To tackle today’s challenges, we need everyone: governments, businesses, scientists, NGOs, community leaders and activists. And not just because good plans otherwise fail in the implementation stage; without this coalition, we won’t get around to dealing with the real problems at all. This calls for radical inclusiveness. It’s only by involving everyone – because we’re all part of the problem as much as we’re part of the solution – that we can arrive at real, transformative solutions.

Collaboration is about having a shared goal, with lobbies and vested interests making way for understanding and added value. Whereas negotiation always leads to an average – with everyone compromising a little until they reach a middle ground – collaboration is not about the average but about achieving the best results: it takes everyone to change everything.

We need to collaborate to get to the best solutions, with support and ambition. And we have to start on the ground, where the challenges are most tangible. That’s why the marine contracting industry is so pivotal: its innovative capacity starts on the ground. It can bridge the gap between policy on paper and implementation in practice.

Water presents a major threat to the world population, mainly in the form of droughts and floods. Why is collaboration important for this global problem and what can the marine contracting industry do to contribute?

The climate crisis is a water crisis. Nine in ten natural disasters are water-related and the risks and impacts of climate change continue to grow in magnitude and frequency.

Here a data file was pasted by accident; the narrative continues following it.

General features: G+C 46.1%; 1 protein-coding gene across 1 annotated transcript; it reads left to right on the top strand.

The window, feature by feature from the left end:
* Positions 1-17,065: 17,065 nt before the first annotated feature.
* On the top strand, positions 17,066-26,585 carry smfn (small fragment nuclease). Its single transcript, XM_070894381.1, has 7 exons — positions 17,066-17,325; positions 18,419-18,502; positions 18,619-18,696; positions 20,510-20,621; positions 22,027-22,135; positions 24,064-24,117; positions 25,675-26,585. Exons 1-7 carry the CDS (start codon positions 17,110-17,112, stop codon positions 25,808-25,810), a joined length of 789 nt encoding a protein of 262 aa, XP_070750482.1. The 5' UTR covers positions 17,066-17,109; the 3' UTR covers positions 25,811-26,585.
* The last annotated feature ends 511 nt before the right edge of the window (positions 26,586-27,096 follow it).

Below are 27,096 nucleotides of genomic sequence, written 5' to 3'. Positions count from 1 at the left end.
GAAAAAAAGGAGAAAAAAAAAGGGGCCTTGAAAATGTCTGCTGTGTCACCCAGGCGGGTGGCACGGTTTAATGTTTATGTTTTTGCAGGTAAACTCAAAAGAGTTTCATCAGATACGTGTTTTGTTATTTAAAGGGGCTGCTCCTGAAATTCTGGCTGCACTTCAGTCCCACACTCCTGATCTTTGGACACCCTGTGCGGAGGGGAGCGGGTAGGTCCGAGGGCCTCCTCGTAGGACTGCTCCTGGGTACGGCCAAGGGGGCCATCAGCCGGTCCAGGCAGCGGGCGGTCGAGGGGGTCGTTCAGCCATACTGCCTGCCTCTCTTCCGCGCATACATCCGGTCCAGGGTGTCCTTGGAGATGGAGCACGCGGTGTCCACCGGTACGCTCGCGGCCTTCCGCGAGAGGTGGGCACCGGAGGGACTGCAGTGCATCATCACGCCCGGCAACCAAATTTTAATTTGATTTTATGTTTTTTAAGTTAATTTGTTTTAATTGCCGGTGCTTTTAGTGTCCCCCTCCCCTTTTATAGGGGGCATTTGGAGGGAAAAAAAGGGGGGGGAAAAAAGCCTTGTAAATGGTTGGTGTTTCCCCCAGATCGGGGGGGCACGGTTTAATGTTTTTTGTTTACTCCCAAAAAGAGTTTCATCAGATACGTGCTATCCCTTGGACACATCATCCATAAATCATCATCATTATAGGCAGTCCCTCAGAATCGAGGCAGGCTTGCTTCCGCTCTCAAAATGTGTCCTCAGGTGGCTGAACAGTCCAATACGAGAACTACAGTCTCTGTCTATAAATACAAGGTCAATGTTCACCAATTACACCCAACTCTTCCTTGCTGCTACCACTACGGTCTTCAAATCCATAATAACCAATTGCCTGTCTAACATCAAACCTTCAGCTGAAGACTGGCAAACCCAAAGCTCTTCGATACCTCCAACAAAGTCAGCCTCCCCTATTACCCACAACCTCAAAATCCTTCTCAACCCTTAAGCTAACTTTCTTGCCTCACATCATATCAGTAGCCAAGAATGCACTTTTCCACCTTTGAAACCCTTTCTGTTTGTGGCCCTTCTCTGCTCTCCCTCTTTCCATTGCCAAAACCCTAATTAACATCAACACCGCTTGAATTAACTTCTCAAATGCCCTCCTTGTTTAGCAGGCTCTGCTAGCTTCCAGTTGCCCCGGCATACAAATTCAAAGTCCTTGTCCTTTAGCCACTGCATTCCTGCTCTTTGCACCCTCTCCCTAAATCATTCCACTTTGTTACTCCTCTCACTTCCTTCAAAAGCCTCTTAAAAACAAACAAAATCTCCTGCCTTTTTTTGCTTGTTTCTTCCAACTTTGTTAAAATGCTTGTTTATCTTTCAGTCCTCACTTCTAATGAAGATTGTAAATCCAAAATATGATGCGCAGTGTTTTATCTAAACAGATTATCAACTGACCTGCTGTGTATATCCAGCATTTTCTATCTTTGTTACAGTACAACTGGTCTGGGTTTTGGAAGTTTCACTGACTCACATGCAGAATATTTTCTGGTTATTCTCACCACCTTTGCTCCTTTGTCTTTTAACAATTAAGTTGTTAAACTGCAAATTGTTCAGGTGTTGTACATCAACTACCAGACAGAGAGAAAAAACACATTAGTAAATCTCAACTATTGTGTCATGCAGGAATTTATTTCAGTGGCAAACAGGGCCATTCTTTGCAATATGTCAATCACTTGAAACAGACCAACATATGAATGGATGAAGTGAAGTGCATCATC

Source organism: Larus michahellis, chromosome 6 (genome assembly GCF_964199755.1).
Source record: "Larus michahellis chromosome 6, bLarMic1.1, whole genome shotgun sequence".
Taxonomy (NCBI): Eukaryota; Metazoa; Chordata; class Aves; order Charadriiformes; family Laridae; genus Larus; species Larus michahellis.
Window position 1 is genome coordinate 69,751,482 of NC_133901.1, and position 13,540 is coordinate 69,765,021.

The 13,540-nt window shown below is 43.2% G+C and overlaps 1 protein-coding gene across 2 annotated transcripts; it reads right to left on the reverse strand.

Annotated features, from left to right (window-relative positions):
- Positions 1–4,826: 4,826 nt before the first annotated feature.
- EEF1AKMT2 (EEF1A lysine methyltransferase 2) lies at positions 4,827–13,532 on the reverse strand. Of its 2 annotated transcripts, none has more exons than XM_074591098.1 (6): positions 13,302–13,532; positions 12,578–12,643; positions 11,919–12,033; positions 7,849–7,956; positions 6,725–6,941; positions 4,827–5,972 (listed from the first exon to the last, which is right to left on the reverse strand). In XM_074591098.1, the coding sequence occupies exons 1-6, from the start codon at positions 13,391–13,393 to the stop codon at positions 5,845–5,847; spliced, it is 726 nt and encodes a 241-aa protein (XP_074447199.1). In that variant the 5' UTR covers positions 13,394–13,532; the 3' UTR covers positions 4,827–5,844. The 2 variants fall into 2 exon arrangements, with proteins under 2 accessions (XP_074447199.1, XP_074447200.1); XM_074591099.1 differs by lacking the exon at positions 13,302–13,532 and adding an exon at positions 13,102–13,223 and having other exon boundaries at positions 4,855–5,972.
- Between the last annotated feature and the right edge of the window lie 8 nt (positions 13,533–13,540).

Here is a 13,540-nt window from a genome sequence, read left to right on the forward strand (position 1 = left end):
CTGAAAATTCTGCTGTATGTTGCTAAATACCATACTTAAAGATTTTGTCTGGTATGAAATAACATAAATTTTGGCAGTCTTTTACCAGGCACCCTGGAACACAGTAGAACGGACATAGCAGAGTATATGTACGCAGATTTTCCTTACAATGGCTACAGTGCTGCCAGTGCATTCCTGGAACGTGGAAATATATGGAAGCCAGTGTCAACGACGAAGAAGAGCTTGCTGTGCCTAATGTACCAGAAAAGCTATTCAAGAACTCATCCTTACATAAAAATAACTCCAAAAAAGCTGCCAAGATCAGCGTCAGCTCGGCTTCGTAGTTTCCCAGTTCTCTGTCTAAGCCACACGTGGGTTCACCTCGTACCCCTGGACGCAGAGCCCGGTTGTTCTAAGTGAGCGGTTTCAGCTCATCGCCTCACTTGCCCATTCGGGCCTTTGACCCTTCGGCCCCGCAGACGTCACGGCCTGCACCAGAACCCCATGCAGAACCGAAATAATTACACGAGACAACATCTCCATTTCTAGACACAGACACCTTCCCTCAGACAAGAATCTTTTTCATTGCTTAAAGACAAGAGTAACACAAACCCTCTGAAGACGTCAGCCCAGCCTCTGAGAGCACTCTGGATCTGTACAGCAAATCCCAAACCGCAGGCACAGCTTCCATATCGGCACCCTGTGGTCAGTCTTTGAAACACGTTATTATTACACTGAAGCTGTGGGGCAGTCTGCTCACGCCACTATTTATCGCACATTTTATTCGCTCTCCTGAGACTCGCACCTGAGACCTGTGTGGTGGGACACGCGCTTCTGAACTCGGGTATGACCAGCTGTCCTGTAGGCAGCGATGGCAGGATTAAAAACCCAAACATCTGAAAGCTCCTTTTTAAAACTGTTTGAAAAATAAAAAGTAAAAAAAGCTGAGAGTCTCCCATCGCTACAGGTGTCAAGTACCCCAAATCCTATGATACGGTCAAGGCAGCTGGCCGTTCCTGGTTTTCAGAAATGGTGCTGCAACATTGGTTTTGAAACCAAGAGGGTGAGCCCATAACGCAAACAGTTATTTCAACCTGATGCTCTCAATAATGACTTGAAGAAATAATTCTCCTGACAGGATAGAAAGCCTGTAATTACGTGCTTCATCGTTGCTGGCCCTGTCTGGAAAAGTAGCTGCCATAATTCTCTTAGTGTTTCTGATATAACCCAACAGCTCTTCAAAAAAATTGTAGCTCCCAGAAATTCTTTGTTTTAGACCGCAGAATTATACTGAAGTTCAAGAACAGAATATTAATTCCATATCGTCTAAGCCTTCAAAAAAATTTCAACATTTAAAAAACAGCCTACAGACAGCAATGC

Too much water, too little water and polluted water affect the entire globe, but nowhere on earth are water-related disasters as widespread and costly, both in terms of human life and loss of wealth, as in South and Southeast Asia. Asian cities account for the largest share of the worldwide population affected by rising sea levels. Then again, the rest of the world isn’t in much better shape with the threats of too much and polluted water or no water at all, and the United Nations estimates that the number of climate refugees will keep rising dramatically.

The distinction between prevention and repair is a false one, because both are essential. We need to start at the source: reduce greenhouse gases and make efficient and careful use of our planet and all our resources. At the same time, we need to prepare for tomorrow’s extremes and adapt – now! There’s no time to waste: severe weather events like Harvey will not stop. On the contrary, they’re the new normal and getting more extreme every year.

You travel across the globe to promote cooperation in water risk management. From your perspective, what parts of the world are most at risk of rising water levels? How do we make the transition from emergency response to risk prevention? 

Henk Ovink

He sees water as the number one global risk, but also as an opportunity for cultural change. Henk Ovink is a man with a mission. As Special Envoy for International Water Affairs he represents the Netherlands in global water management issues.